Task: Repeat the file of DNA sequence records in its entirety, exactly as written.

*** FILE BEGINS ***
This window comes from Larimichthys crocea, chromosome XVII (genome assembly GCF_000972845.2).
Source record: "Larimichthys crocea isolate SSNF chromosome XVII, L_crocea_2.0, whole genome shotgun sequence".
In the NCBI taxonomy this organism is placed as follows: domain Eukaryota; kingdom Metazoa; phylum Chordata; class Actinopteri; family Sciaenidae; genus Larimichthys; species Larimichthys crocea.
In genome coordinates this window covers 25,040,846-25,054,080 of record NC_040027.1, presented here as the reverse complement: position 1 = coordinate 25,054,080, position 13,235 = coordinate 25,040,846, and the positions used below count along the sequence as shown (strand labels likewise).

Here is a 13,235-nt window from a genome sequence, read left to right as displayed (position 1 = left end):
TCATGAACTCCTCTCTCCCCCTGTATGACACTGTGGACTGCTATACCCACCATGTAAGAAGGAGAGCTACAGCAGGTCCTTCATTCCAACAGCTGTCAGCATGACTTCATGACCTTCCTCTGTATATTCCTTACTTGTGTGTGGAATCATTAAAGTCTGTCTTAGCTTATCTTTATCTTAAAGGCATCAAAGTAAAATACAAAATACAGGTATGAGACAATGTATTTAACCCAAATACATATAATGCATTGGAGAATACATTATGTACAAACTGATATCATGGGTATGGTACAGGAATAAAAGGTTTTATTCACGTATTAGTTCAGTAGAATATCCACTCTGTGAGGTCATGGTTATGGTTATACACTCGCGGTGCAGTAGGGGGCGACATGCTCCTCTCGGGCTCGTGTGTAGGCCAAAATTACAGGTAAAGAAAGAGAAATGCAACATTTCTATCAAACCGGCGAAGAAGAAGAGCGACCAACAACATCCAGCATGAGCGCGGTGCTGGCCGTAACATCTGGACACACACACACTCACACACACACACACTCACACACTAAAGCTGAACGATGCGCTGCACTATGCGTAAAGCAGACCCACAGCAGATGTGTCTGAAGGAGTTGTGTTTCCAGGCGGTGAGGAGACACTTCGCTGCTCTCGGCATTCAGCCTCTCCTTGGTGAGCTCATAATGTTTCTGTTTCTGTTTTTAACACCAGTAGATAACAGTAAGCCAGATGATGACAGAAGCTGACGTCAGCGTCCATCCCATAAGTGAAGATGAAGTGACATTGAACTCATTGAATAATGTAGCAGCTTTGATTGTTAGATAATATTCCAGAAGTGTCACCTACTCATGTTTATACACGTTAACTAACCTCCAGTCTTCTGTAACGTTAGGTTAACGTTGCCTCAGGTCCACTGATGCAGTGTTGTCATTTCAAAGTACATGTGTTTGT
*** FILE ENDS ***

This window comes from Larimichthys crocea, chromosome XVII (genome assembly GCF_000972845.2).
Source record: "Larimichthys crocea isolate SSNF chromosome XVII, L_crocea_2.0, whole genome shotgun sequence".
In the NCBI taxonomy this organism is placed as follows: domain Eukaryota; kingdom Metazoa; phylum Chordata; class Actinopteri; family Sciaenidae; genus Larimichthys; species Larimichthys crocea.
In genome coordinates this window covers 25,040,846-25,054,080 of record NC_040027.1, presented here as the reverse complement: position 1 = coordinate 25,054,080, position 13,235 = coordinate 25,040,846, and the positions used below count along the sequence as shown (strand labels likewise).

Here is a 13,235-nt window from a genome sequence, read left to right as displayed (position 1 = left end):
TCATGAACTCCTCTCTCCCCCTGTATGACACTGTGGACTGCTATACCCACCATGTAAGAAGGAGAGCTACAGCAGGTCCTTCATTCCAACAGCTGTCAGCATGACTTCATGACCTTCCTCTGTATATTCCTTACTTGTGTGTGGAATCATTAAAGTCTGTCTTAGCTTATCTTTATCTTAAAGGCATCAAAGTAAAATACAAAATACAGGTATGAGACAATGTATTTAACCCAAATACATATAATGCATTGGAGAATACATTATGTACAAACTGATATCATGGGTATGGTACAGGAATAAAAGGTTTTATTCACGTATTAGTTCAGTAGAATATCCACTCTGTGAGGTCATGGTTATGGTTATACACTCGCGGTGCAGTAGGGGGCGACATGCTCCTCTCGGGCTCGTGTGTAGGCCAAAATTACAGGTAAAGAAAGAGAAATGCAACATTTCTATCAAACCGGCGAAGAAGAAGAGCGACCAACAACATCCAGCATGAGCGCGGTGCTGGCCGTAACATCTGGACACACACACACTCACACACACACACACTCACACACTAAAGCTGAACGATGCGCTGCACTATGCGTAAAGCAGACCCACAGCAGATGTGTCTGAAGGAGTTGTGTTTCCAGGCGGTGAGGAGACACTTCGCTGCTCTCGGCATTCAGCCTCTCCTTGGTGAGCTCATAATGTTTCTGTTTCTGTTTTTAACACCAGTAGATAACAGTAAGCCAGATGATGACAGAAGCTGACGTCAGCGTCCATCCCATAAGTGAAGATGAAGTGACATTGAACTCATTGAATAATGTAGCAGCTTTGATTGTTAGATAATATTCCAGAAGTGTCACCTACTCATGTTTATACACGTTAACTAACCTCCAGTCTTCTGTAACGTTAGGTTAACGTTGCCTCAGGTCCACTGATGCAGTGTTGTCATTTCAAAGTACATGTGTTTGT